The Definitive Christian Review of The Hunger Games

When you get a second, read The Definitive Christian Review of The Hunger Games. Written by a pastor in Canada, it makes a nice complement to my previous post on The Hunger Games . Of course, he didn’t intend to complement anything I wrote. He doesn’t even know I exist.

Correspondingly, I didn’t set out to be an apologist for The Hunger Games series, whole-cloth. I would never hold up the series to Christians as exemplary literature. Give me Milton, Tolkien, Lewis, Madeleine L’Engle, Walter Miller, even Rowling (That’ll start a new controversy!). Each of these authors sub-creates worlds imbued with super-nature and the Sacred. There is no such category in The Hunger Games. No God, no prayer, no Providence–nothing beyond the world of human good and evil. So, why defend it to Christian audiences?

The “Definitive Review” (which means he’s tired of arguing the point) gives several good answers to that question. For me, it’s what my partner, Carmen, calls “a teachable moment.” Christian audiences, in my opinion, need to learn the difference between discernment and censorship. Have you read The Hunger Games (hereafer, HG)? With all the gut reactions to the series now in print on various blogs and websites, is it obvious to you which comments betray a basic ignorance? Strong opinions stated in the absence of having read for oneself opens him or her up to the charge of credulity. When someone equates violence in HG for the endorsement of youth violence, no different than violent video games or the worst gangsta rap, or death metal, they are not making the obvious distinction between portraying something and endorsing it.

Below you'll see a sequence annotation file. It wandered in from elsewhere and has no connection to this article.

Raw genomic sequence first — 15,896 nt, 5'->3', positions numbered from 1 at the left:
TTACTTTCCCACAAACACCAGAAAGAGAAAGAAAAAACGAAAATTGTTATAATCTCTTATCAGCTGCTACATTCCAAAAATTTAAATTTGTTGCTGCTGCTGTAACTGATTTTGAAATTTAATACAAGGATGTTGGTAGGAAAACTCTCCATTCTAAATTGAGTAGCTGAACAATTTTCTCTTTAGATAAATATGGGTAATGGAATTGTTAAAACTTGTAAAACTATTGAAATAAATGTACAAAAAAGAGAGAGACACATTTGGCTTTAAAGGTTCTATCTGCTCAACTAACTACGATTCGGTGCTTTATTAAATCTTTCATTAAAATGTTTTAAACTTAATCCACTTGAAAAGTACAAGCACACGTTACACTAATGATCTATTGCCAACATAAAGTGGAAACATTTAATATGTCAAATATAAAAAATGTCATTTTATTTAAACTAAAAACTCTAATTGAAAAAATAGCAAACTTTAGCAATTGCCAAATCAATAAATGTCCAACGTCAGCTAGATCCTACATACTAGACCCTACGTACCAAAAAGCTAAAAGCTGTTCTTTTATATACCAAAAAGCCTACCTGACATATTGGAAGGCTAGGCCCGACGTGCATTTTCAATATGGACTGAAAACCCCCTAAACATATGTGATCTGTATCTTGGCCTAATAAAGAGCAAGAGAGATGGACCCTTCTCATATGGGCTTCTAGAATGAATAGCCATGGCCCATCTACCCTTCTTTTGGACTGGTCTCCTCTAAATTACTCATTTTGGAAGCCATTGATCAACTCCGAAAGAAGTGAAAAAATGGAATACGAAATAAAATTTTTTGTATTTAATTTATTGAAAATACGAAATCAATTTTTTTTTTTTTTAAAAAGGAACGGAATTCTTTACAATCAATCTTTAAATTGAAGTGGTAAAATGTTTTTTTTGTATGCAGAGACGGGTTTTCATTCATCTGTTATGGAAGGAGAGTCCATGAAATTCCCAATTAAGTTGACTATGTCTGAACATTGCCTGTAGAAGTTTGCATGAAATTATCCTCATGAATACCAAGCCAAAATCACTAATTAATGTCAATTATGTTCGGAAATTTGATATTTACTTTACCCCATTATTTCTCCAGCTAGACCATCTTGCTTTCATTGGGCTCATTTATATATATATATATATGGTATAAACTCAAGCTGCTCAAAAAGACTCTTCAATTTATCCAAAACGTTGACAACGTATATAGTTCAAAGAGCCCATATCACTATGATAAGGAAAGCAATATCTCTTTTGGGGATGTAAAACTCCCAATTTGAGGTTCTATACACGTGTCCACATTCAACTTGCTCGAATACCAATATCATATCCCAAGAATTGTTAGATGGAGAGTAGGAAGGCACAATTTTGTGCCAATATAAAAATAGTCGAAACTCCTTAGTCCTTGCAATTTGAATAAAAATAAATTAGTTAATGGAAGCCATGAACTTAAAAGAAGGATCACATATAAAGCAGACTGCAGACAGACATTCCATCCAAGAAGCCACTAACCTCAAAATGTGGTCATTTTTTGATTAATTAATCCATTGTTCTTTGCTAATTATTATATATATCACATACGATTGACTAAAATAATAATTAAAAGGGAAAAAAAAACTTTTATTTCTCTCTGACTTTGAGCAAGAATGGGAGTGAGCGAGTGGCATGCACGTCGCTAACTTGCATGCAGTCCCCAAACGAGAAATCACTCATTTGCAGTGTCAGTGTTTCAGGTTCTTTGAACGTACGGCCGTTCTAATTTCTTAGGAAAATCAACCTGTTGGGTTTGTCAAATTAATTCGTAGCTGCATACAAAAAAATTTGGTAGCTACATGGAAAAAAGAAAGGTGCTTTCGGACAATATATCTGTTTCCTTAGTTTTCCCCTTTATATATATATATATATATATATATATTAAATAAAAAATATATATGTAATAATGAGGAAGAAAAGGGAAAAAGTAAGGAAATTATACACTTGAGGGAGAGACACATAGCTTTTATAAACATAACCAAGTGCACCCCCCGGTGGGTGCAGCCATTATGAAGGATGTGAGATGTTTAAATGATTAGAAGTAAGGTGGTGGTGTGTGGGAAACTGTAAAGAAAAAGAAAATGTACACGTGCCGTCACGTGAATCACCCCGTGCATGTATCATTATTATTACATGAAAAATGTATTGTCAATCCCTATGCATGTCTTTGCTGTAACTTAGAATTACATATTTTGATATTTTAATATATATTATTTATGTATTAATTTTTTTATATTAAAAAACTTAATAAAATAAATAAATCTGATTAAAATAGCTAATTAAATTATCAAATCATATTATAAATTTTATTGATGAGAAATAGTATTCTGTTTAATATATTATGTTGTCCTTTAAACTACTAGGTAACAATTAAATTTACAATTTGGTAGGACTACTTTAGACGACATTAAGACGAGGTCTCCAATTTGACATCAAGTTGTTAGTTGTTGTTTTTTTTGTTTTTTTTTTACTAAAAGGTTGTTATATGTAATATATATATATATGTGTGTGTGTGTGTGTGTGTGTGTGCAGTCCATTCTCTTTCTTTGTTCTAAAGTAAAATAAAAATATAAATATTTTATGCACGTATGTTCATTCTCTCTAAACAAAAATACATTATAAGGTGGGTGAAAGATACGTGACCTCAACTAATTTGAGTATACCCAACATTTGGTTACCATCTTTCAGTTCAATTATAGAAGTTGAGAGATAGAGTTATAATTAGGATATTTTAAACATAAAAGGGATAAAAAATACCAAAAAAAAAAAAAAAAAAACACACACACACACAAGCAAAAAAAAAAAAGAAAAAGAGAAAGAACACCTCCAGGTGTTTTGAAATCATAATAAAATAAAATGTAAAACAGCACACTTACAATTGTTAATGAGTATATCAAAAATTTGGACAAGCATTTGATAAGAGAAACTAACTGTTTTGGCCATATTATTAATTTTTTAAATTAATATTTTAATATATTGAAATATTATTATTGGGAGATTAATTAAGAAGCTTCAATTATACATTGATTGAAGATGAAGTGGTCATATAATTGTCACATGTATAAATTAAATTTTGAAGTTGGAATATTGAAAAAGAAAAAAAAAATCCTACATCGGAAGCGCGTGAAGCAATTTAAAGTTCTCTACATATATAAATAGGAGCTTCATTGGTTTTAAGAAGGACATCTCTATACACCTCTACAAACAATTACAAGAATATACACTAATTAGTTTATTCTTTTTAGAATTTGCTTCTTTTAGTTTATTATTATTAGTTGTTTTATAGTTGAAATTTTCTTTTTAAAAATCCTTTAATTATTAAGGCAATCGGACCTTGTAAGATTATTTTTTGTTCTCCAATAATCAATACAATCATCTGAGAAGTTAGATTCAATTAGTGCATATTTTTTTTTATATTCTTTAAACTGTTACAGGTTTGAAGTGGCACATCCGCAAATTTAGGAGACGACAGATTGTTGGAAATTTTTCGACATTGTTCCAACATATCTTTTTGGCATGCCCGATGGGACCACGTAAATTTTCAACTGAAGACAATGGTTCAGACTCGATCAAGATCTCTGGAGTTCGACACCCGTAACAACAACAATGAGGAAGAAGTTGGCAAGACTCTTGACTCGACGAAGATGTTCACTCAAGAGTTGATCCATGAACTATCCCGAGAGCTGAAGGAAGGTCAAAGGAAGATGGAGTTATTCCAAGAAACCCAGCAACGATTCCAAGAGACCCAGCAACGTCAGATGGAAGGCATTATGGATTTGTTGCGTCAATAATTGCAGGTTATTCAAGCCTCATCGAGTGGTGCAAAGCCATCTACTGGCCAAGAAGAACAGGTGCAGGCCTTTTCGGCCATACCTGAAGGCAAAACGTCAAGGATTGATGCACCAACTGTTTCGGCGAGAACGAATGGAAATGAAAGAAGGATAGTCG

I say “obvious” not to be arrogant, but because if you actually read HG (my review is limited to the first book in the trilogy), you’ll quickly see how the story frames violence: as the tragic consequence of an immoral government and societal decline. If you want to oppose HG on the grounds that it portrays a world totally devoid of the Sacred, be my guest. But don’t oppose it because it “glorifies kids killing each other.”

My goal in these posts is to help my fellow evangelical Christians be quick to think, slow to speak, slow to post angry comments (to borrow from James 1:19). So often, we go with the opinion stated the loudest in our camp. And so often, it is an opinion stated without sufficient ground, reasoning or biblical discernment.

Living in the world redemptively (our mission in Matthew 28:20) requires that we see and affirm truth, goodness and beauty in the midst of fallen, broken and sinful conditions. Otherwise we are noisy gongs and clanging cymbals.


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